Login Tp-Link account

Managing the Mesh System

With the previously mentioned Deco app, controlling your mesh router is as easy as it gets. On the homepage, you’ll see tabs for the main router and nodes. Tap on them to see through the various details like speed, network status, devices connected, and others. You can add or remove any device to the network from here, as needed.

Details of deco

Besides, it has got a QoS feature that lets you select the devices on which you need fast speeds. So when you connect WiFi to them, they get top priority, and maximum bandwidth is allocated to them. Using the app, you can also toggle through the security tools and parental controls.

Port Setup & Wired Connectivity

Both mesh systems entails two Ethernet ports on their rear side. These are Gigabit ports and support high-speed connections. So, it’s a tie.

The speeds however vary for the number of connections, maximum throughput capacity of the device, and others, as X20 could manage a download speed of 910 Mbps and a 18ms ping value.

With ethernet backhaul in both, each satellite becomes much more suitable for high-speed gaming. My tests demonstrated the fact as Deco X60 could extract a download speed of 975 Mbps and a ping value of 12ms, which made way for online games like Valorant, Destiny 2, and others.

To my dismay, there’re USB ports, which seem to be a common theme for mesh routers, except a few here and there. So, you won’t be able to connect any external hardware like a USB drive, printer, or other.

Design & Aesthetics

Although design-wise, there isn’t any noticeable difference between the two, Deco X20 takes a slight lead with a comparatively sleek design.

Deco X20 is visually more pleasing, with it taking more white form factor than its counterpart. Both stand at 4.33 x 4.33 x 4.49 inches, but the X60 is a bit bulkier and heavier weighing almost one pound more than the other.

Both assume a cylindrical structure and the heat-dissipating vents are present underneath that maintain the temperature despite running for long. Besides, you’ll also find the LED indicator light on the rim to indicate the status of the mesh system.

It blinks blue during configuration, turns solid green when everything’s fine, and red in case of connectivity issues.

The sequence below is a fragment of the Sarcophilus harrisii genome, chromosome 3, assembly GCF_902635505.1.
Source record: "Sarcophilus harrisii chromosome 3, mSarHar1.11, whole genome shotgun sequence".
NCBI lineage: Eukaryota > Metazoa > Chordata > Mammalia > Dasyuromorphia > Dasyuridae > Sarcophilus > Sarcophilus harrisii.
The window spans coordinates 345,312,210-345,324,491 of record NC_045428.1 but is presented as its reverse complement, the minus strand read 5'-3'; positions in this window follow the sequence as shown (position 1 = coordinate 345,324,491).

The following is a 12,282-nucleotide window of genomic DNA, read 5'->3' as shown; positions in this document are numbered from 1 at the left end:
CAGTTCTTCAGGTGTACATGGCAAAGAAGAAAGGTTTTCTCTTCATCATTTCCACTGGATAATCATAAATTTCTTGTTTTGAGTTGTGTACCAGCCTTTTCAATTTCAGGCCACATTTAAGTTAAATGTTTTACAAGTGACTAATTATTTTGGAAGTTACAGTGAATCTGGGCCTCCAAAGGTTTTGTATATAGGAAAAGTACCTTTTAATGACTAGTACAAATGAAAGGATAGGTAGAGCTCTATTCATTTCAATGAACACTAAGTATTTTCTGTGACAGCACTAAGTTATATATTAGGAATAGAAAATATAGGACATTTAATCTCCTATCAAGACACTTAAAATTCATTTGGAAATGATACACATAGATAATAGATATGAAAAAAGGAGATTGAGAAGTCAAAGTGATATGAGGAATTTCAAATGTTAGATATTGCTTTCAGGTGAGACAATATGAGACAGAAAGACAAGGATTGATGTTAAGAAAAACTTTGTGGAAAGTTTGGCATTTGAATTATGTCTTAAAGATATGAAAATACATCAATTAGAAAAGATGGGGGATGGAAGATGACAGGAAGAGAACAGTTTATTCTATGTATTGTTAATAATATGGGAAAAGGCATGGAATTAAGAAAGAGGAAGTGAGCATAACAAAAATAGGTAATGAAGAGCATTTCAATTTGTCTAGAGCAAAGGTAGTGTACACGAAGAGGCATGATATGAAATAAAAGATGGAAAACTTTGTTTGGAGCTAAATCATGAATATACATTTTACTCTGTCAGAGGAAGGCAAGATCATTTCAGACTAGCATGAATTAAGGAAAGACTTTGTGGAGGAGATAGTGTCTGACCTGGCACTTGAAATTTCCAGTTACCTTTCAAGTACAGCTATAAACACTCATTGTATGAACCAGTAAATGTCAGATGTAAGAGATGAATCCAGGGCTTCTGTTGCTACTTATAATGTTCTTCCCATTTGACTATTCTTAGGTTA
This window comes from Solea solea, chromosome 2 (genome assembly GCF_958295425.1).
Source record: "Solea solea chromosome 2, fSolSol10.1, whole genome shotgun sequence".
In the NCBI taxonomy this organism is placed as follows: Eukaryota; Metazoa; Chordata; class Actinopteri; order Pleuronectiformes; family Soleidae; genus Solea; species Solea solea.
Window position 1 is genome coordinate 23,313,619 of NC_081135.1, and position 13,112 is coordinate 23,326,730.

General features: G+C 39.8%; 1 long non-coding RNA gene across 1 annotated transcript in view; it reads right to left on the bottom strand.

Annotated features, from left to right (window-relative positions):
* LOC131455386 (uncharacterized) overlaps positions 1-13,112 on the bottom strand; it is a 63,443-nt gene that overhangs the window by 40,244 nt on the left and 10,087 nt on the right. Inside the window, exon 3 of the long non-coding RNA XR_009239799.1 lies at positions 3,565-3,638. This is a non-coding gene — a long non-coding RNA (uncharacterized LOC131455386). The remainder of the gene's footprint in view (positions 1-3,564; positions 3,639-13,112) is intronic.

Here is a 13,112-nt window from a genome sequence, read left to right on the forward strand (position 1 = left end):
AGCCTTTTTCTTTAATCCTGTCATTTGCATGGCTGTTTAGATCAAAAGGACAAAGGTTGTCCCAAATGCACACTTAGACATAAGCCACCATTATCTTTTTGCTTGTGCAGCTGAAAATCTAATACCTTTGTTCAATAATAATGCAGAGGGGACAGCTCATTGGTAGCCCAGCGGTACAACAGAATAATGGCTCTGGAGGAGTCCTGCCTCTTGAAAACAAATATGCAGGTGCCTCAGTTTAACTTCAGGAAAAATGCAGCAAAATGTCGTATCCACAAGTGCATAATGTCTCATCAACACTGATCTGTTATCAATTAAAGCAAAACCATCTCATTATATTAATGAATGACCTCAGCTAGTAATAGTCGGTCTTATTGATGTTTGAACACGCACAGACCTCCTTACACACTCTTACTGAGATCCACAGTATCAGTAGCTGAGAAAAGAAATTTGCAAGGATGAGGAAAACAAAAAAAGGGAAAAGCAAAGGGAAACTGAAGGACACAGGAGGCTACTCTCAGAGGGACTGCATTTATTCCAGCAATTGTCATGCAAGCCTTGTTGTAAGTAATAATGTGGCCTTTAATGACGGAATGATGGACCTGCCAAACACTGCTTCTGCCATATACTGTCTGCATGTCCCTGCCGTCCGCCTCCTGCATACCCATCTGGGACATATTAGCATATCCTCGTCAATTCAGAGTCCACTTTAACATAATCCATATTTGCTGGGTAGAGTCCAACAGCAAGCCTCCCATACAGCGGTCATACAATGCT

Security Features

Although most features are similar for both devices, Deco X60 takes a lead over X20, with some extra security features.

TP-Link takes the security of its users very seriously, which is why integrates a number of security tools and parental controls in its devices. But not all of them are free.

To start let’s discuss the features that come right out of the box. With HomeShield Basic, there’s a WPA3 standard that ensures your network data is safe from any external agents, while the SPI firewall of X60 provides basic security.

Aside from that, I’m in awe of its robust parental controls that let you restrict access to certain content for certain users. Besides, there are staple features like scheduling and tracking the online time of users.

Now, if these aren’t fitting for you, you can opt for its premium HomeShield Pro available at $5.99 per month or $54.99 per year subscription. It comes with a set of advanced features like protection against malware, viruses, infected websites, and weekly network scans.

Also, its premium parental control features include online time limiters, online activity of users, and QoS functionality.

Hardware & Other Features

Deco X60 with a much more advanced hardware setup takes a major lead ahead of its sibling Deco X20.

The internal of a mesh system, more specifically its hardware also regulates its overall performance. Although the website description shows almost a similar hardware setup, the difference is quite contrasting.

The Deco X20 comes with a 1 GHz quad-core processor with a Qualcomm Networking Pro 400 chipset in play. Combined with 512MB and 1GB flash memory, it seems quite powerful. In my tests, the mesh system performed well, almost zero lags or latencies even with bandwidth-hogging activities.

Deco X60 on the other hand is powered by a slightly more powerful Qualcomm 800 chipset combined with 512MB RAM and 4GB flash memory. And so tasks with heavy processing requirements seemed like a childsplay.

Pros & Cons of Deco X20


    • Excellent range
    • Compact design
    • Extra security
    • Consistent throughput
    • Easy to set up


    • Middling speeds
    • No USB ports

Pros & Cons of Deco X60


    • Easy to install
    • Excellent range
    • Great speeds
    • Robust parental controls
    • Powerful hardware


    • No USB ports
    • Bulky design

Frequently Asked Questions

Is Deco X20 or X60 worth buying?

If you’re a fan of TP-Link mesh systems and need more than decent features to satisfy most of your internet needs, then Deco X20 and X60 are a worthy investment.

What upgrades does Deco X60 bring?

Deco X60, an elder sibling of X60, brings over multiple upgrades, in terms of range, throughput capacity, connections capacity, and processor, which translates to a more advanced performance.

How many devices can these TP-Link Deco mesh systems handle?

As per the manufacturer, the maximum Deco X60 can handle is around 170 devices. But in my tests, the number maxes out at 125.

Deco X20 vs Deco X60: which has a better range?

Deco X60 has a much better range than X20, making it suitable for larger homes and apartments.


While both seem like an excellent addition to your networking setup, X20 although consistently stays as a fan favourite, its lesser speeds are a concern for those looking for gigabit connections. This is where X60 comes into the picture by delivering much better speeds, range, and overall performance, courtesy of the advanced processor.

Still, Deco X20 is a great upgrade over WiFi 5 setups and is one of the best WiFi 6 mesh systems in this price range.

Deco X20
Deco X20
Deco X60
Deco X60